As president of the conservative Club for Growth in 2004, Moore directed $260,000 in contributions to Cain and endorsed him in an open Senate race against then-Rep. Johnny Isakson (R-Ga.), according to Federal Election Commission records. Moore also leveled harsh attacks on Isakson, who nevertheless won the primary and was reelected to a third Senate term in 2016.

Moore’s history as an antagonist to the GOP establishment will be under close scrutiny if his nomination moves forward.

If you had “concerns” about Cain’s “qualifications,” as Sen. John Thune (R-S.D.) said some Republicans did, then you should feel the same way about Moore. Or if you were worried about Cain’s “very controversial” idea of “wanting to return to the gold standard,” as Sen. Susan Collins (R-Maine) was, then you should also feel the same way about Moore (even if he has slightly modified his views to now support a similar commodity standard instead). And if you couldn’t support Cain because “character still does matter,” as Sen. Kevin Cramer (R-N.D.) said, then, yes, you should feel the same way about Moore.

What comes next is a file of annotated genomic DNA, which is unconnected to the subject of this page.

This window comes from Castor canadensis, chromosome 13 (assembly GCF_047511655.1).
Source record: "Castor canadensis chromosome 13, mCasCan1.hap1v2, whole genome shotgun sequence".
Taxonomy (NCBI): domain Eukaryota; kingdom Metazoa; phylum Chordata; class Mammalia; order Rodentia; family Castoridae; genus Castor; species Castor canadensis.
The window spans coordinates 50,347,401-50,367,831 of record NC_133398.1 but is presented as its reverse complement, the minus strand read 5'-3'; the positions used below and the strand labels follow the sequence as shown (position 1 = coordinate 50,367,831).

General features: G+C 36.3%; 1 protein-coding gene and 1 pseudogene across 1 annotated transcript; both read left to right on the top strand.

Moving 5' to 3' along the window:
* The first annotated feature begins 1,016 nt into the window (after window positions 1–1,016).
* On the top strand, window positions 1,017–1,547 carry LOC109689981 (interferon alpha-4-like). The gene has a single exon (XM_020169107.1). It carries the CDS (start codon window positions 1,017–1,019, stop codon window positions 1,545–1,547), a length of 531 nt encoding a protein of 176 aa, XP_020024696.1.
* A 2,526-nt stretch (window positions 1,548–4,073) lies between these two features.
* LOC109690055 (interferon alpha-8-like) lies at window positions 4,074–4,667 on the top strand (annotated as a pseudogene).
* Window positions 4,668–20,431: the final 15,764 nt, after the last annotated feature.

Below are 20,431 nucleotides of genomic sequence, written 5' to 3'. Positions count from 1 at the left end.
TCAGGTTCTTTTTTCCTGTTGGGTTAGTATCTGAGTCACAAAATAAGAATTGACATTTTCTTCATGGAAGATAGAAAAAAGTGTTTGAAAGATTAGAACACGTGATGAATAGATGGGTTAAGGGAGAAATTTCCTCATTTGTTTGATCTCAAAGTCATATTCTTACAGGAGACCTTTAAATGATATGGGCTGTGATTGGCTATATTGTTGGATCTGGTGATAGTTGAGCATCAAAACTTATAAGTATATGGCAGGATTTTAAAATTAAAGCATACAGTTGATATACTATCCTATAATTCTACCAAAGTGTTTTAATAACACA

Above all, though, if you “would like to see nominees that are economists first and not partisans,” as Sen. Romney told Politico in an interview, then you should definitely feel the same way about Moore that you did about Cain.

Vox.com adds, “When asked about conservative economist Stephen Moore, another potential Fed nominee, Sen. Joni Ernst (R-IA) simply laughed. “I hope the president will consider these nominations very carefully,” she told Vox. I’m not very enthused right now.”

The long knives are now out for Stephen Moore. CNN reports, Trump Fed pick Stephen Moore called it a ‘travesty’ that women ‘feel free’ to play sports with men:

One of President Donald Trump’s picks to serve on the Federal Reserve Board has written that women should be banned from refereeing, announcing or beer vending at men’s college basketball games, asking if there was any area in life “where men can take vacation from women.”

Stephen Moore, an economic commentator and former Trump campaign adviser, made those and similar comments in several columns reviewed by CNN’s KFile that were published on the website of the conservative National Review magazine in 2001, twice in 2002 and 2003.